In the case of ML and WW v Germany ([2018] ECHR 554) (available only French), the Fifth Section of the Court of Human Rights dismissed an Article 8 “right to be forgotten” application in respect of the historic publication by the media of information concerning a murder conviction.

The Court emphasised the protection of media archives, and public access to them, conferred by Article 10 of the Convention. However, the decision confirms the availability of an Article 8 right to be forgotten against primary publishers as well as search engines.


In May 1993 the applicants (who are half-brothers) were convicted of murdering a popular actor, Walter Sedlmayr (referred to in the judgment as “W”), in 1991 and sentenced to life imprisonment. They have always maintained their innocence. They were released on probation in August 2007 and January 2008 respectively. The convictions were not “deleted” (that is “spent”) under German law.

In 2000 the radio station Deutschlandradio ran a report on the occasion of the anniversary of the murder, which named the applicants and made reference to the fact that they had been unsuccessful in a recent application to the Constitutional Court to have their case reopened. A transcript of the report remained online in the radio station’s archive in 2007, at which point the applicants brought proceedings requesting the anonymization of the personal data in the transcript (they were not seeking to have the transcript removed entirely).

On 29 February 2008 the Hamburg Regional Court granted the applicants’ requests, placing particular weight on the fact that in 2007 (when the applicants were about to be released) their interest in no longer being confronted with their past actions having regard to their aim of reintegrating themselves into society. They were no longer obliged to accept the making available of the information given that they had been tried and sentenced for the crime, and that the public had already been sufficiently well informed about the matter. The Court of Appeal upheld those judgments.

The Federal Court of Justice [pdf] quashed the decisions, primarily on the grounds that the Court of Appeal had not taken sufficient account of the radio station’s right to freedom of expression and the public’s interest in being informed. Among the factors referred by the court were the tone of the report, the fact that it could only be found by internet users searching for information about the applicants and the public interest in being able to do research on past events. Also significant was the concern that any requirement for publishers to check regularly their archives would have a chilling effect.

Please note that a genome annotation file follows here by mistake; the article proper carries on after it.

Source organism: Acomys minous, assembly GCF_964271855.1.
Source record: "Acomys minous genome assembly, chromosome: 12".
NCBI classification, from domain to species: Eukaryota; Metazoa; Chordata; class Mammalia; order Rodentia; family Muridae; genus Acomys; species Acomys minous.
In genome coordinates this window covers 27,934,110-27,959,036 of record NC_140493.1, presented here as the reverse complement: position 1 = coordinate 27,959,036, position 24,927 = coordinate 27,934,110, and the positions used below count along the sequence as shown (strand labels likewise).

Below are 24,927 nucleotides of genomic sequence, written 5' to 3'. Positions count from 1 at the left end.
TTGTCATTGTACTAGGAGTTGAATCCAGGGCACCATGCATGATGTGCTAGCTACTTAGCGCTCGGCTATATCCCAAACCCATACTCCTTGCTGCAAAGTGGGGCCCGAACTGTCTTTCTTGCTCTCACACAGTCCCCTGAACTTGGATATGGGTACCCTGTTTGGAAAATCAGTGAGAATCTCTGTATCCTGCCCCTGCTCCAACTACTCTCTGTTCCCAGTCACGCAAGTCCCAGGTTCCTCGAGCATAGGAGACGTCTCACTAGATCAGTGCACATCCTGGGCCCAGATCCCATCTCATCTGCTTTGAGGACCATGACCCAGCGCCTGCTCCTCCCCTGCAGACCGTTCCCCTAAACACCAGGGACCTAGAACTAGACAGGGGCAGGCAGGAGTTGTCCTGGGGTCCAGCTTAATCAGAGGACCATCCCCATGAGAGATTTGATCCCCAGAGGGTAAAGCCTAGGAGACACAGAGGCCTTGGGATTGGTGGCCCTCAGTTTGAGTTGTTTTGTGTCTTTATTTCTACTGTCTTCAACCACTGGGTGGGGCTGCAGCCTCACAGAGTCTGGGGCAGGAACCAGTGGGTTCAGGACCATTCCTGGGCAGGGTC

The applicants brought proceedings on similar grounds against the weekly magazine Der Spiegel (concerning a collection of 5 articles – including photographs taken at the court – dating to 1991–1993 about the murder, the subsequent investigation and trial), and the daily newspaper Mannheimer Morgen (concerning an article published in 2001, the full text of which was only accessible to subscribers, referring to the fact that the applications had failed in getting the case reopened). Again, they succeeded at first instance – with an order that their names and/or photographs be removed – and on appeal. In 2010 the Federal Court of Appeal upheld appeals by Der Spiegel and Mannheimer Morgen adopting the same reasoning as applied in the Deutschlandradio case. The court emphasised that offenders do not have the benefit of right to have reports naming them deleted and, unsurprisingly, particularly not in the context of capital crimes.

With the Federal Constitutional Court having decided not to entertain constitutional appeals lodged by the applicants, in October 2010 the applicants made an application to the Court of Human Rights complaining that the decisions of the German courts had violated their Article 8 rights. The media organisations intervened as third parties.

The impugned articles appeared in search engine results but the applicants did not make applications for search engine delisting. This is unsurprising given that their legal proceedings and application to Strasbourg predated the CJEU’s decision in Google Spain in which the right to be forgotten (in respect of search engines) was given judicial recognition.


The Court noted that the applications required an examination of the fair balance that had to be struck between the applicants’ right to respect for their private life, guaranteed under Article 8 of the Convention, and the right of the radio station and the press to freedom of expression and the public’s right to be informed, guaranteed under Article 10 [89].

In addition to the role of the press in communicating information and ideas it has an ancillary but important function of building up archives from already-published information and it them available to the public. This creates a precious source for teaching and historical research [90].